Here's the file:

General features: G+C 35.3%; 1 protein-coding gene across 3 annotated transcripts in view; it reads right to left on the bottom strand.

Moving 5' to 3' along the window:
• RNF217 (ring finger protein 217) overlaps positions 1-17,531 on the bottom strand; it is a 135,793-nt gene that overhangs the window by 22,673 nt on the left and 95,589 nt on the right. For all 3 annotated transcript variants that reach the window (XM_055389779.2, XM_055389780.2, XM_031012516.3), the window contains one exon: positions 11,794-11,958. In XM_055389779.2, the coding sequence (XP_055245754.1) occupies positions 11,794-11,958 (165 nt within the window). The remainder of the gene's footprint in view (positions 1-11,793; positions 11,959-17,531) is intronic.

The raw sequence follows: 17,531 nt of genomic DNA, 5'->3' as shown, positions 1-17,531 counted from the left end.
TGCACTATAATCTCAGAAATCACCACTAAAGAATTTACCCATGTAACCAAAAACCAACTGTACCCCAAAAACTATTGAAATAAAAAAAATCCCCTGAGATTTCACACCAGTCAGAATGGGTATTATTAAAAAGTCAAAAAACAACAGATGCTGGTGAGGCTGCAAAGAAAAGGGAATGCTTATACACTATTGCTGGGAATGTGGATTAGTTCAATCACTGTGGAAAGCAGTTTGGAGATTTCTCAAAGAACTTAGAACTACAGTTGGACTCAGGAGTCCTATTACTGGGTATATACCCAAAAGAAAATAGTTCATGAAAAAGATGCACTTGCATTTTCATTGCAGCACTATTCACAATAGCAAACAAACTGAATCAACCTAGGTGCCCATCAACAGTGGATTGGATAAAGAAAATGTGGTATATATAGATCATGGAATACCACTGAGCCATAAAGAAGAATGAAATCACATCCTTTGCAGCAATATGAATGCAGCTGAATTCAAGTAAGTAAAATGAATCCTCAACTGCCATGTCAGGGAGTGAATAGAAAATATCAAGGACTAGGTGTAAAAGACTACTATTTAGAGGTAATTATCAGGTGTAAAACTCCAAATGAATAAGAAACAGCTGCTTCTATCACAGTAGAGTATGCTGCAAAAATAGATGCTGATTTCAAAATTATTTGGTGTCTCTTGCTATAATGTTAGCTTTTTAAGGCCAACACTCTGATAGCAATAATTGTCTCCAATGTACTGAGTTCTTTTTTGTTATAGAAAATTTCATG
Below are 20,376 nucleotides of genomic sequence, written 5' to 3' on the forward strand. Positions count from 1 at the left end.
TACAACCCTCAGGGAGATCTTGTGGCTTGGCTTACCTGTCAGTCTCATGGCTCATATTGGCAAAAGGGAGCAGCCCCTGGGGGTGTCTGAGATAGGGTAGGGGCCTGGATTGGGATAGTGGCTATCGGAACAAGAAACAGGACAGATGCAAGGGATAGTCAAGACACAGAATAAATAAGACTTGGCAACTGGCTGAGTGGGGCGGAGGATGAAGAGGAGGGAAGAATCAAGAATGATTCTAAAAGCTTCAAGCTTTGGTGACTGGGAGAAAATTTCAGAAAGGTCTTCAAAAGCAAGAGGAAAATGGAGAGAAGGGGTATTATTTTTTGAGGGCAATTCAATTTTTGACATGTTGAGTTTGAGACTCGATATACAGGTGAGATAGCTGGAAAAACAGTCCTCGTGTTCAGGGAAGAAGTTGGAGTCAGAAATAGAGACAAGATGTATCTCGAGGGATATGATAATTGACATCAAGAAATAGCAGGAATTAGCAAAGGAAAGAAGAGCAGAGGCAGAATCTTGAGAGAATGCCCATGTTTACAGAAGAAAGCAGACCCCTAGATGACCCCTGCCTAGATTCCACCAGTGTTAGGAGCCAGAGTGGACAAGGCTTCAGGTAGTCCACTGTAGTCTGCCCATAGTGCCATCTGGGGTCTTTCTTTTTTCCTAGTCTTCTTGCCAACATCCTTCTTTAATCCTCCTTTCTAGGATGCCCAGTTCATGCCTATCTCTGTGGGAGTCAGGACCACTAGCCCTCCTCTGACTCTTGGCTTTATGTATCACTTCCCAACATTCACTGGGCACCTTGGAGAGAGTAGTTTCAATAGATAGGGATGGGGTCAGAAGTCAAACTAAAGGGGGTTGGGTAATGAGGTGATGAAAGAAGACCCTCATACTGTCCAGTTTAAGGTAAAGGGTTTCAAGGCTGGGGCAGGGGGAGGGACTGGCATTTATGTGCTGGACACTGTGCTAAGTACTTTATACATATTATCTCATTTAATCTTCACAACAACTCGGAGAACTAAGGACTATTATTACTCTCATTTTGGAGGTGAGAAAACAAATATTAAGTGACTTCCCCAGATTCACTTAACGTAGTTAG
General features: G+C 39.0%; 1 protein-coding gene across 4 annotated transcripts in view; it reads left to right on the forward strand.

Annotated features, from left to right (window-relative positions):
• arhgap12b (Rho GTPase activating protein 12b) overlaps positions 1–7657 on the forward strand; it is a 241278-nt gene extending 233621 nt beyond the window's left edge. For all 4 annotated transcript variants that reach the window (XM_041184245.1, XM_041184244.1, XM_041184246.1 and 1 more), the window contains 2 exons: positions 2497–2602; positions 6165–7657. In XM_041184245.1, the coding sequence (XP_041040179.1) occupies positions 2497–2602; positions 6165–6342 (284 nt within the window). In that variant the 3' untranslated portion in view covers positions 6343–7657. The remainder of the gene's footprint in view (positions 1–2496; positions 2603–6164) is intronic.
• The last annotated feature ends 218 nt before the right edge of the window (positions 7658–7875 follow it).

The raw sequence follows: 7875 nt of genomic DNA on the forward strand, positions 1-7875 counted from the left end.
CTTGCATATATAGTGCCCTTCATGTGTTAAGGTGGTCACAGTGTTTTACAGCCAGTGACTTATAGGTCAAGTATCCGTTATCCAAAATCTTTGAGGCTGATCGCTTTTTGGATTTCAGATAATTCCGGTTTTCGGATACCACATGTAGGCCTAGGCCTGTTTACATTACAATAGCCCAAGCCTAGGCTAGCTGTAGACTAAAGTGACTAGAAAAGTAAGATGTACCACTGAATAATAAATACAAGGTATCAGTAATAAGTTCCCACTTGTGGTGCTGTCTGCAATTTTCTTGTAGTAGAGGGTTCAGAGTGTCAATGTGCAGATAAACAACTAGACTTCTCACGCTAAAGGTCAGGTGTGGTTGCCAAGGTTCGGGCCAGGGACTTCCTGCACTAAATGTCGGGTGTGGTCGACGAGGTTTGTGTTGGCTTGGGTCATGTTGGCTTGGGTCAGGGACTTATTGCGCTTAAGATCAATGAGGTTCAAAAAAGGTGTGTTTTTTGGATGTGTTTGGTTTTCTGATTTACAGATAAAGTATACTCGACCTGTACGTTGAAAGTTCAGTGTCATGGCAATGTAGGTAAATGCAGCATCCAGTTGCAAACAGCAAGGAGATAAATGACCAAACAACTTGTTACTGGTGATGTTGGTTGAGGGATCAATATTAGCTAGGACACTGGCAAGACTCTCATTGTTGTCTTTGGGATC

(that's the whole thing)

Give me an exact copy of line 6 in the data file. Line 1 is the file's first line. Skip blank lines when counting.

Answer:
Below are 20,376 nucleotides of genomic sequence, written 5' to 3' on the forward strand. Positions count from 1 at the left end.